Philippine President Rodrigo Duterte is finally feeling the heat.
On Thursday, he buckled to growing public dismay over his murderous “war on drugs” and ordered a suspension of the Philippine National Police’s anti-drug operations. Human Rights Watch, other human rights groups, and the media have linked many of the thousands of deaths to summary executions by the police and their agents.
But instead of scrapping the program, Duterte has assigned the Philippine Drug Enforcement Agency (PDEA) to be the sole anti-drug enforcement agency and relegated the police to “forwarding of intelligence information to PDEA.” Duterte implicitly acknowledged that the decision was linked to growing domestic and international furor over the drug campaign’s horrific human toll by stating the suspension will be “better for the bleeding hearts and media.” Duterte declared a similar suspension in January, when the estimated “drug war” death toll was about 7,000, following revelations of the brutal murder of a South Korean businessman by anti-drug police. But that suspension was lifted a month later and nongovernmental organizations and media outlets estimate more than 12,000 people have been killed over the past 15 months.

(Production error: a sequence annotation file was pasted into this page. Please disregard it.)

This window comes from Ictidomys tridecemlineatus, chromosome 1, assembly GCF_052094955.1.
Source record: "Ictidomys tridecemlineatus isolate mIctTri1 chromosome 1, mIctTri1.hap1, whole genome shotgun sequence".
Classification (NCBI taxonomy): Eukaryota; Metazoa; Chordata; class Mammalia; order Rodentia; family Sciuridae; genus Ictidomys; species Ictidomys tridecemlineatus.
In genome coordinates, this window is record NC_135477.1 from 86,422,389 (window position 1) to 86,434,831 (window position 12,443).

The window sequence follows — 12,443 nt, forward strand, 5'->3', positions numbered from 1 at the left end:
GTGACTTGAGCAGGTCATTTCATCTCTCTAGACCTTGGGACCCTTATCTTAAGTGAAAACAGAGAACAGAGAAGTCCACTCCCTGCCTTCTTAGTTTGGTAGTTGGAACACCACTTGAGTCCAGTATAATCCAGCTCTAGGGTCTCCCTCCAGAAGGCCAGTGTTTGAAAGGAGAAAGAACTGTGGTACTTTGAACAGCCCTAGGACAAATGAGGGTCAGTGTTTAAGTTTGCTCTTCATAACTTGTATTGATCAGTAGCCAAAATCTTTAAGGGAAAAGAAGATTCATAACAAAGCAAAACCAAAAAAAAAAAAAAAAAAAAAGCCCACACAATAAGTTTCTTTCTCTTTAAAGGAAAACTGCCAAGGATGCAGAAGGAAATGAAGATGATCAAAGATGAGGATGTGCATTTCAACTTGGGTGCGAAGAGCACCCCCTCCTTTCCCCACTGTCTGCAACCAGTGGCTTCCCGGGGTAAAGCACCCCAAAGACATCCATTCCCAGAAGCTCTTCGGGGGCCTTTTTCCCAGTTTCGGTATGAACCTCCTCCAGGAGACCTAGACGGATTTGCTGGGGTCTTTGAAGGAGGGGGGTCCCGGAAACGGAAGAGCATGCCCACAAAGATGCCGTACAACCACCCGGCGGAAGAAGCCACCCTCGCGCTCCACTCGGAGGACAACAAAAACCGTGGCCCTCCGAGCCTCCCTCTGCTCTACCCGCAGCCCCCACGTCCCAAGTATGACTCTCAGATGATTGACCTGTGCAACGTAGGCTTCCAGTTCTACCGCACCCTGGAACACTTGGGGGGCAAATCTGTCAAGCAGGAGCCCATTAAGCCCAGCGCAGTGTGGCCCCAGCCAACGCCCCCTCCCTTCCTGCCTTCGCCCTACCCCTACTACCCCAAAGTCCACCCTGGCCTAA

What’s different this time is that Duterte’s decision appears to be a response to growing domestic outrage over the deliberate targeting of children by police on anti-drug operations. That public dismay has helped fuel a sharp slide in Duterte’s popularity ratings, which had previously shown strong public support. But the suspension may also relate to the rising international pressure, including a United Nations joint declaration issued on September 29 signed by 39 UN member countries, demanding an end to the killings.
Duterte and his government are also plainly spooked by the prospect that pursuing the “drug war” may result in the European Union withdrawing trade privileges that could cost the Philippines billions. EU European Trade Commissioner Cecilia Malström warned Duterte in March that the Philippines risks losing tariff-free export of up to 6,000 products if it fails to meet certain EU human rights benchmarks. A delegation of EU parliamentarians visited the Philippines last week to convey the same message, prompting a furious and profane response from Duterte.
But if Duterte believes that declaring another suspension in police killing operations will ease pressure for a UN-led international investigation into the drug war, he should think again. His war won’t end until there is justice and accountability for its thousands of victims.
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